Virginia Court Blocks Geofence Warrant As Unconstitutionally Vague

from the not-all-geowarrants-are-created-equal dept

There are multiple places government agencies can go to acquire location data. The Supreme Court’s Carpenter decision put a damper on warrantless demands, but the private sector has rushed to fill this hole in the law enforcement market by selling access to data pulled from apps that don’t (currently) require a warrant to access.

But this data tends to be vague and/or incomplete. There’s one company that collects location data with a frequency that rivals that of cell phone providers: Google. And while warrants may be technically in use, these warrants reverse the expectations of probable cause by turning everyone in a geofenced area into a suspect before investigators work backwards from the location data to generate a list of most likely suspects. Hence, the term “reverse warrants.”

Investigators have used these for years, flying under the radar while courts and citizens concerned themselves with bigger constitutional questions, like NSA surveillance and warrantless searches of arrestees’ cell phones. Courts are paying more attention now. And that has — in a few occasions — resulted in investigators having their geofence warrants rejected. brings us another rejection to add to the list of law enforcement failures — one that will contribute to the body of case law indicating that working backwards to probable cause isn’t how any of this works.

This decision [PDF] was handed down by the Fairfax County court in Virginia. The (poorly) redacted decision makes it clear law enforcement was in the wrong here — something made plainly apparent by this heading, which I will present as a silent movie title card for maximum comic effect:

If you can’t read/see/refuse to acknowledge my comic genius, the opinion subheading reads:


The backstory is this: cops were investigating shootings at a motel in Fairfax County. Investigators apparently had no suspects so they asked Google to generate them a list of people who had been in the area at the time of the shooting based on their location data. Three “zones” were specified with two of them overlapping somewhat in hopes of catching the shooter who, according to CCTV footage from the motel, was shooting out of the rear of a moving car.

The investigators would get this list of “anonymized” numbers, and (as the county court notes) “without court involvement” review the list, and “without court involvement” return to Google to ask for an expanded search if no potential suspect is revealed by the first search. Finally (“without court involvement”), investigators would return to Google to ask for identifying data on those deemed close enough to call suspects.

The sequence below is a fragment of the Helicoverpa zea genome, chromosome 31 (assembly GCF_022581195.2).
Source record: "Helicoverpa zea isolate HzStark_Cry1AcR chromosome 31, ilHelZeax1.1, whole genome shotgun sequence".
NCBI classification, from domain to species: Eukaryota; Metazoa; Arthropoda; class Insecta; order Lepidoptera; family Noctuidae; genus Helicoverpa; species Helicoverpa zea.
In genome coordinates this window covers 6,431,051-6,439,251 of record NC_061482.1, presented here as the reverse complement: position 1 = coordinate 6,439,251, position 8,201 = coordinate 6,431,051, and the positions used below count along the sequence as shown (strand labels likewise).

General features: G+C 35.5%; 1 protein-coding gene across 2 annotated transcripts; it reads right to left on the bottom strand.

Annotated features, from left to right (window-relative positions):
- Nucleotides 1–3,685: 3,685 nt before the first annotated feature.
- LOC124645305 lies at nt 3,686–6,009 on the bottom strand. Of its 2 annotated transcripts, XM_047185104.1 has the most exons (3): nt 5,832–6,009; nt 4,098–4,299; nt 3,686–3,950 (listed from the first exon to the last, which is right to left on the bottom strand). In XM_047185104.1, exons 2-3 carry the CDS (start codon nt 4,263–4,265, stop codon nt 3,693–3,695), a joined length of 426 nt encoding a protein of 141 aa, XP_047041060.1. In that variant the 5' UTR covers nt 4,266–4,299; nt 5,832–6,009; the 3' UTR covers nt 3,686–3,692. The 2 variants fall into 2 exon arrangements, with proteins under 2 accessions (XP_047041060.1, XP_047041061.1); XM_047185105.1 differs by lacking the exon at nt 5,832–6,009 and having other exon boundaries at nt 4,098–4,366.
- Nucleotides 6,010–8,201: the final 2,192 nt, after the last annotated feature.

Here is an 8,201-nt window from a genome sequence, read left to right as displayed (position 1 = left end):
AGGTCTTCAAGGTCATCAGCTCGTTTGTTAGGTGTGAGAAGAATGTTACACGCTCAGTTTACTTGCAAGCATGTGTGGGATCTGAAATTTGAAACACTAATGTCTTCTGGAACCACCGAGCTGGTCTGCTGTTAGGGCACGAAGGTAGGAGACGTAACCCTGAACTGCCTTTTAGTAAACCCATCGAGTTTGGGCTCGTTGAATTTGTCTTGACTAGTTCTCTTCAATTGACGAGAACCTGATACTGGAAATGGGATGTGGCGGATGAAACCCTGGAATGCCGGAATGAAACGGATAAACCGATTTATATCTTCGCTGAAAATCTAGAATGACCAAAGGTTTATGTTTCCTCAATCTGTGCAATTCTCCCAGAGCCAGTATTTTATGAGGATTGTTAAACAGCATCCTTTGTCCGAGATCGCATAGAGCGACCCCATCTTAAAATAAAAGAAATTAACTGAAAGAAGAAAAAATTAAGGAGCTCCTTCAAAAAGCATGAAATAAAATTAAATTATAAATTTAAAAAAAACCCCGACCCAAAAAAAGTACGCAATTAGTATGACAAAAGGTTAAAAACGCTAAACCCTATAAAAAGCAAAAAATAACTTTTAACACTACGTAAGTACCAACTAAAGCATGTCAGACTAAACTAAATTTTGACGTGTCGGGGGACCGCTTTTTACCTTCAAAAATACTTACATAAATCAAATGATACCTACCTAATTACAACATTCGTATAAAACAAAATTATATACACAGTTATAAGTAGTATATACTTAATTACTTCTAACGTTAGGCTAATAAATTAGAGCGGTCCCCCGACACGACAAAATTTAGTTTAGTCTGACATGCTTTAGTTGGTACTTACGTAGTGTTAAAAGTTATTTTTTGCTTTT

This court isn’t willing to be cut off of nearly every step of this process, especially when it starts with a dearth of probable cause. The judiciary has a very important duty and this court isn’t going to ignore it. Things are moving quickly, but tech developments shouldn’t keep outpacing the public’s rights.

It happened relatively quickly, but ours is a highly surveilled nation. Video cameras seem to be everywhere, and data storage is practically unlimited. People cannot walk down the block in an urban area without being automatically recorded on multiple occasions. Almost everyone possesses a cell phone, that is now effectively a personal tracking device. When a crime occurs, police want to access this data to help them solve the crime. It is the duty of the judiciary to make sure the government’s use of new technology comports with familiar Fourth Amendment jurisprudence.

Warrants — no matter what they’re seeking — need certain things: particularity, probable cause, and guarantees from the government it won’t exceed the limitations of the Fourth Amendment. As the court points out, this geofence warrant has virtually none of these required ingredients.